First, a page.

Face to- face interaction
Telephone
Postal mail
Electronic mail
internet

4. Communicate the concept


Ways of communication
Verbal description
Sketch
Photos and renderings
Storyboard
Video
Simulation
Interactive multimedia
Physical appearance models
Working prototypes
Issues in communicating the concept
5. Measure customer response
----purchase intent
Five response categories of the most commonly used
purchase intent:
1. definitely would buy
2. probably would buy
3. might or might not buy
4. probably would not buy
5. definitely would not buy

6. Interpret the results


The quantity of product expected to be sold during a
time period (Q)
Q=NxAxP
N = number of potential customers expected to make
purchases during the time period.
A = fraction of these potential customers or purchases
for which the product is available and the customer is
aware of the product.
P = probability that the product is purchased if available
and if the customer is aware of it.
P =(C

definitely

xF

definitely

) + (C

probably

7. Reflect on the results and the process

x F probably)

UNIT 5
PRODUCT ARCHITECTURE
1. DEFINITION:
The architecture of a product is the scheme by which the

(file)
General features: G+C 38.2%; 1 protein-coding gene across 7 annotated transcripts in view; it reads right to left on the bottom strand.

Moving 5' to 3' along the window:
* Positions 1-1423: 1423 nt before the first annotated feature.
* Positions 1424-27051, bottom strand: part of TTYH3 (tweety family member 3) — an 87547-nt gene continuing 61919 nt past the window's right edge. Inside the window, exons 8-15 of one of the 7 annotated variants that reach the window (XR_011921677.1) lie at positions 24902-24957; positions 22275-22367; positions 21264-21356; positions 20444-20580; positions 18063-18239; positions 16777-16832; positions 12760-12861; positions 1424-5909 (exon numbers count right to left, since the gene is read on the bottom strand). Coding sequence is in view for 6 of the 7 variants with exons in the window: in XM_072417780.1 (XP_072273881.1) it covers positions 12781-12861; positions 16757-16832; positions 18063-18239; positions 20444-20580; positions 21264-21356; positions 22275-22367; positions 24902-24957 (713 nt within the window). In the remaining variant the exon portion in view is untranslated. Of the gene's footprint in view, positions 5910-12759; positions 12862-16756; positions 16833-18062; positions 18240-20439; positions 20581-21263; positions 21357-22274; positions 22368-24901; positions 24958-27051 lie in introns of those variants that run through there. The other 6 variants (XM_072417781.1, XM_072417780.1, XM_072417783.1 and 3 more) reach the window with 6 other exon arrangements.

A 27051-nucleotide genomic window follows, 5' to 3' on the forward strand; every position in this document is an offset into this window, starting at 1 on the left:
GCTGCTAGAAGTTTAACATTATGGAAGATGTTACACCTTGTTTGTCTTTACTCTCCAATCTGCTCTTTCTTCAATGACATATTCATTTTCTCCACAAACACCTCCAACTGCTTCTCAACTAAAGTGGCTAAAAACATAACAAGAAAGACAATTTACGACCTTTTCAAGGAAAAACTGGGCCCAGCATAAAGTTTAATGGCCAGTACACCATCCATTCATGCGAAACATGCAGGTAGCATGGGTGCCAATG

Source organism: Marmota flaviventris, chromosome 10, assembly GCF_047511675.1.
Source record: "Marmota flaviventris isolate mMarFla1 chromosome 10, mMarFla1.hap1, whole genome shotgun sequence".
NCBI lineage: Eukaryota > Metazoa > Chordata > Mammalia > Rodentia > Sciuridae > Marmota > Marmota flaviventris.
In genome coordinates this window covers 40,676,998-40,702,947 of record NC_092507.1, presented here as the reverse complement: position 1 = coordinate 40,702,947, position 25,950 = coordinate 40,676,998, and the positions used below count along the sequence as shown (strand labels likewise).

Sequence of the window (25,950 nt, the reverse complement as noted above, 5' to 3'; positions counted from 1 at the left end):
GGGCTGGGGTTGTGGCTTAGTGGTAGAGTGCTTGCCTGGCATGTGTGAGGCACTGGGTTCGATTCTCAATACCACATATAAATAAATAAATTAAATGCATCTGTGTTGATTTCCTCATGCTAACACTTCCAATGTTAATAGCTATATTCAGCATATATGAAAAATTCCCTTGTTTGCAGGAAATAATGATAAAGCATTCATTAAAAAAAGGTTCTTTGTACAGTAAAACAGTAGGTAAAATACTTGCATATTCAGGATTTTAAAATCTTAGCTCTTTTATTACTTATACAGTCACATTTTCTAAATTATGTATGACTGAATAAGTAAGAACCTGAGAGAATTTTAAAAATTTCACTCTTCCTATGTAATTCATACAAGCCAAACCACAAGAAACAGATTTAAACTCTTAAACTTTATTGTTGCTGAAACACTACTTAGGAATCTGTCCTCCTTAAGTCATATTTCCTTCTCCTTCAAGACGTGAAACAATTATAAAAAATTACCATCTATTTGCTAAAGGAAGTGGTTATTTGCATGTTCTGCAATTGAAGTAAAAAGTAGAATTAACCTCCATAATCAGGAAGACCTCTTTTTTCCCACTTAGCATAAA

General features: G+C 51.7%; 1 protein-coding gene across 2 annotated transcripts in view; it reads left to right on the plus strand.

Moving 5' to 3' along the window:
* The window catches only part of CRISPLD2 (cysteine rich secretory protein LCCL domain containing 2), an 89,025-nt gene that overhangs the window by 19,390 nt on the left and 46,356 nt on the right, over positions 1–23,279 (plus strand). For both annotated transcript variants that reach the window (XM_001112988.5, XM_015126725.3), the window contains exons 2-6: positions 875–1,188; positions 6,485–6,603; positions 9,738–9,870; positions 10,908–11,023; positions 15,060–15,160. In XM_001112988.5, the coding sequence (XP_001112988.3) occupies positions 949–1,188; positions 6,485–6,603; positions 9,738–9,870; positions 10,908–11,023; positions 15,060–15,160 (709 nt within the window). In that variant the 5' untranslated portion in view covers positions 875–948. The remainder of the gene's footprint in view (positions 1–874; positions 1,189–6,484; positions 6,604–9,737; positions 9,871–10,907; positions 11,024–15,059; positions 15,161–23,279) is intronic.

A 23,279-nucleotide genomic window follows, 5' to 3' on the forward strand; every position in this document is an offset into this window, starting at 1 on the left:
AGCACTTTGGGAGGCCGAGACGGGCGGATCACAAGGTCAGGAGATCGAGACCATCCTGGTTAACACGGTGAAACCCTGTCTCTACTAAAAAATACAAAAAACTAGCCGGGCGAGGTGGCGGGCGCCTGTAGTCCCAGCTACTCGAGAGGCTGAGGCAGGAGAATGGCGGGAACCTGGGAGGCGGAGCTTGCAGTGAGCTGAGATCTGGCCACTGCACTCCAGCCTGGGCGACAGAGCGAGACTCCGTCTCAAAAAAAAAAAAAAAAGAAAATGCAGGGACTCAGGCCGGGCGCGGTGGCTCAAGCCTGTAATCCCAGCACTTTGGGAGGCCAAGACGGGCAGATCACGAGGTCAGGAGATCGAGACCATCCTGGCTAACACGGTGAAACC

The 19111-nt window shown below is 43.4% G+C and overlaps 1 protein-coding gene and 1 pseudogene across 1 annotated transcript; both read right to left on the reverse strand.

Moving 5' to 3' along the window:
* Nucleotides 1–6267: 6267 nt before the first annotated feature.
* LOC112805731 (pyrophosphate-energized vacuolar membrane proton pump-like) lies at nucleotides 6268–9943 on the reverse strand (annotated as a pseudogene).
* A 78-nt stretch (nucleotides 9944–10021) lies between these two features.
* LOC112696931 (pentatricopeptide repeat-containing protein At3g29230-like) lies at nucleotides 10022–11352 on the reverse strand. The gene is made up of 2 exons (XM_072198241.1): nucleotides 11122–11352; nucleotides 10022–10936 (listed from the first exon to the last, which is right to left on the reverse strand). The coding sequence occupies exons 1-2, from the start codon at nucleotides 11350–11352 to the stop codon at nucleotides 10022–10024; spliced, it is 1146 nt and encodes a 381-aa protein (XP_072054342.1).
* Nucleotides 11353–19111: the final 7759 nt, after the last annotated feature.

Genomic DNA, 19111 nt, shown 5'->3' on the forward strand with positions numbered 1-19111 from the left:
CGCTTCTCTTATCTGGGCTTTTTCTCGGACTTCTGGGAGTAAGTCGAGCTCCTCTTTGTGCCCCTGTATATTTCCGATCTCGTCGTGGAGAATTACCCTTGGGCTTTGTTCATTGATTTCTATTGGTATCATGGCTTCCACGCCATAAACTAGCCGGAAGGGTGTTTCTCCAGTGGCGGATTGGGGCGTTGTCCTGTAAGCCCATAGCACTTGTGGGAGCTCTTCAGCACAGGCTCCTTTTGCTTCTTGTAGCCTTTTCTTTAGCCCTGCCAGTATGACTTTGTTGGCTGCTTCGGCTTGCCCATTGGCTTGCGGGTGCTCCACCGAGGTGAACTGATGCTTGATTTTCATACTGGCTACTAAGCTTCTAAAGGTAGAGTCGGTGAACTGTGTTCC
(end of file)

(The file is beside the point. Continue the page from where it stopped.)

functional elements of the product are arranged into physical
chunks and by which the chunks interact.

----- Physical elements


----- Functional elements
2. CHUNKS:
The physical elements of a product are typically organized into
several major physical building blocks called as chunks.
3. MODULAR ARCHITECTURE
4. INTEGRAL ARCHITECTURE
5. TYPES OF MODULARITY:
1. Slot Modular Architecture
2. Bus - Modular Architecture
3. Sectional - Modular Architecture
6. IMPLICATIONS OF THE ARCHITECTURE
a. Product change
Motives for product change
Upgrade
Add-ons
Adaptation
Wear
Consumption
Flexibility in use
Reuse

b. Product variety
c. Component standardization
d. Product performance
e. Manufacturability
f. Product development management
7. ESTABLISHING THE ARCHITECTURE:
Steps:
1. Create a schematic of the product
2. Cluster the elements of the schematic
Geometric integration and precision
Function sharing
Capabilities of vendors
Similarity of design or production technology
Localization of change
Accommodating variety
Enabling standardization
Portability of the interfaces
3. Create a rough geometric layout
4. Identify the fundamental and incidental interactions
8. DELAYED DIFFRENTIATON
Two design principles are necessary conditions for
postponement.
The differentiating elements of the product must be
concentrated in one or a few chunks
The product and production process must be designed so
that the differentiating chunk(s) can be added to the
product near the end of the supply chain.
9. PLATEFORM PLANNING
Differentiation plan
Commonality plan

10. MANAGING THE TRADE- OFF BETWEEN DIFFERENTIATION


AND COMMONALITY.
Guidelines:
Platform planning decisions should be informed by quantitative
estimates of cost and revenue implications
Iteration is beneficial
The product architecture dictates the nature of the trade
off between differentiation and commonality.
11. RELATED SYSTEM LEVEL DESIGN ISSUES
Defining secondary systems
Establishing the architecture of the chunks
Creating detailed interface specifications